Astronomers: Liquid oceans may be normal in the universe

On the basis of a computer simulation, scientists state that subterranean oceans may occur much more frequently in the universe than previously thought. The simulation indicates that gas hydrates are probably responsible for the existence of an ocean on Pluto.

Pluto structure An international team of scientists, including members from Japan’s Hokkaido University, argue that there is convincing evidence that an insulating layer of gas hydrates prevents an underground ocean from freezing beneath Pluto’s surface. According to astronomers, the isolating effect of gas hydrates means that subterranean oceans can exist in other relatively large ice moons and other distant objects, without a source of heat being generated. “This could mean that there are more oceans in the universe than previously thought, making the existence of extraterrestrial lives more likely,” said Shunichi Kamata, the leader of the research team.

For several years, scientists have suspected that there is an ocean beneath the ice surface of Pluto. This hypothesis was partly formulated after NASA’s New Horizons spacecraft had flown past Pluto in 2015 and had taken the first pictures up close. There was an unexpected topography on it, such as a white basin with the name Sputnik Planitia, which is located near the equator. Scientists suspected that an underground ocean exists under the relatively thinner ice layer of Sputnik Planitia, but that proposition cannot be reconciled with the age of Pluto; the ocean should have been freezing for a long time, which is partly due to Pluto’s great distance from the sun and the lack of a large object or planet nearby that can cause a heat source through gravity.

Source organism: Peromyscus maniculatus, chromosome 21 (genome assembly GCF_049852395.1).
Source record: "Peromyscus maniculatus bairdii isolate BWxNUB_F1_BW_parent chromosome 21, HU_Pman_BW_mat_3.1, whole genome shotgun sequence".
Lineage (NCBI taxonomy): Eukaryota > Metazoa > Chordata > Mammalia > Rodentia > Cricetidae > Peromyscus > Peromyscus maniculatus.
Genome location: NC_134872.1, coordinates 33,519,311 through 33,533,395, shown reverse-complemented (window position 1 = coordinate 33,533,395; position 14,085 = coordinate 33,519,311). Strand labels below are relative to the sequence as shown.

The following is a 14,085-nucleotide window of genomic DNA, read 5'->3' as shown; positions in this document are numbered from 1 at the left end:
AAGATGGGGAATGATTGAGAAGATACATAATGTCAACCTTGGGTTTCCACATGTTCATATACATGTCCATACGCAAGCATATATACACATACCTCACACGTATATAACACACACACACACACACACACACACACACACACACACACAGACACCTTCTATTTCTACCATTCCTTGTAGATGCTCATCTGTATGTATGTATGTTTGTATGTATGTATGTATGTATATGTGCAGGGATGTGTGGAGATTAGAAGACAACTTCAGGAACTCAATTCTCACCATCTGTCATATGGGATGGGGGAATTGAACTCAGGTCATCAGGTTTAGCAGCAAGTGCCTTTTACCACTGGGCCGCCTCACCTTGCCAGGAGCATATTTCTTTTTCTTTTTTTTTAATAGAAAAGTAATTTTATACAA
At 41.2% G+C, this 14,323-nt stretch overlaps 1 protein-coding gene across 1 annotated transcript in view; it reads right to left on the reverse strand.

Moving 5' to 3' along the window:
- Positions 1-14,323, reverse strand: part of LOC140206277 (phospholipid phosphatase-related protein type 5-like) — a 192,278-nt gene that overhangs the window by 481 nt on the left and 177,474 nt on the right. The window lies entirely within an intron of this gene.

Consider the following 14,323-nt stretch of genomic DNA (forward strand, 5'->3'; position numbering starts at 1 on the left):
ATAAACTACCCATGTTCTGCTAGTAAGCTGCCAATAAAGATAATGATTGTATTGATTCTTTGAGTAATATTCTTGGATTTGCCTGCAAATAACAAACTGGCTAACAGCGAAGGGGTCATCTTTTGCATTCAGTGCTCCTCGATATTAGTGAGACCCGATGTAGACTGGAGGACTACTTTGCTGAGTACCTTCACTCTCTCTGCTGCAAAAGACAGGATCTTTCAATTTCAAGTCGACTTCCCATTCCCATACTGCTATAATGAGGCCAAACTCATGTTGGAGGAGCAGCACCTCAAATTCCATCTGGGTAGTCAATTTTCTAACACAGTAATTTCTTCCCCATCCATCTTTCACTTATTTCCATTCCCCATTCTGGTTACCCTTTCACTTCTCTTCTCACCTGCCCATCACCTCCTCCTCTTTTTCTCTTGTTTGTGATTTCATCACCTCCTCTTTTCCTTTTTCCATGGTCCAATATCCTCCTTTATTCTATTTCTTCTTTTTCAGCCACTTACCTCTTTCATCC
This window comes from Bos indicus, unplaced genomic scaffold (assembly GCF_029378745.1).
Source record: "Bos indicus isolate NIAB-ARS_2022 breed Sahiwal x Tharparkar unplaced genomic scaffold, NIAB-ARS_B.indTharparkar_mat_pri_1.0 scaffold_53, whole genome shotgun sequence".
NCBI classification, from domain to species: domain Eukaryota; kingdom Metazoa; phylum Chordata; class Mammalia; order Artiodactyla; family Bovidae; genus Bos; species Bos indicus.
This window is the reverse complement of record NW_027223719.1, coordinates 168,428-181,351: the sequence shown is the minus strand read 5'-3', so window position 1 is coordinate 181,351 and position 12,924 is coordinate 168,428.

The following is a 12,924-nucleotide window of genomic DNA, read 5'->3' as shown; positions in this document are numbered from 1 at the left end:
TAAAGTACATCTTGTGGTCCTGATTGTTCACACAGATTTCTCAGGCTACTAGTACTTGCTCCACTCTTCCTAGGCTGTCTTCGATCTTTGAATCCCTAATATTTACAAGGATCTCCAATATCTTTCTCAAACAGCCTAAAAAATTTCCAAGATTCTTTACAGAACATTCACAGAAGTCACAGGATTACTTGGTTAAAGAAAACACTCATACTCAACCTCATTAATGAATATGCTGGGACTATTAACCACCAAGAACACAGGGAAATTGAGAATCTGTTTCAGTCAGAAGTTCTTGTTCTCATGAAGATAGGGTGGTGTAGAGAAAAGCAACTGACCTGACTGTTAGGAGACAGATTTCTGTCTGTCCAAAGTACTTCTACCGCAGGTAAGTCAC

The research team hypothesized that an insulating layer of gas hydrates is located below the ice surface of Sputnik Planitia. Gas hydrates are ice-like compounds of gas and crystal water, often involving methane. To test the hypothesis, computer simulations were run, setting a time lapse of 4.6 billion years from the moment the solar system began to form. Two scenarios have been simulated: one where the layer of gas hydrates is present and a second situation where such a layer is missing between the upper ice layer and the ocean. This shows that in the absence of gas hydrates, an underground sea would be completely frozen after hundreds of millions of years. According to the scientists, the results support the possibility of a long-standing liquid ocean under the ice crust of Sputnik Planitia. They think the gas is methane, which would come from the rocky core of Pluto.

The research is published in the scientific journal Nature Geoscience under the title Pluto’s ocean is capped and insulated by gas hydrates.

About Amy Goddard 47 Articles
Amy is a digital media designer and likes to combine creativity with code. What makes her happy? Star Wars, shopping for futuristic gadgets and fashion, good food and learning about new things.

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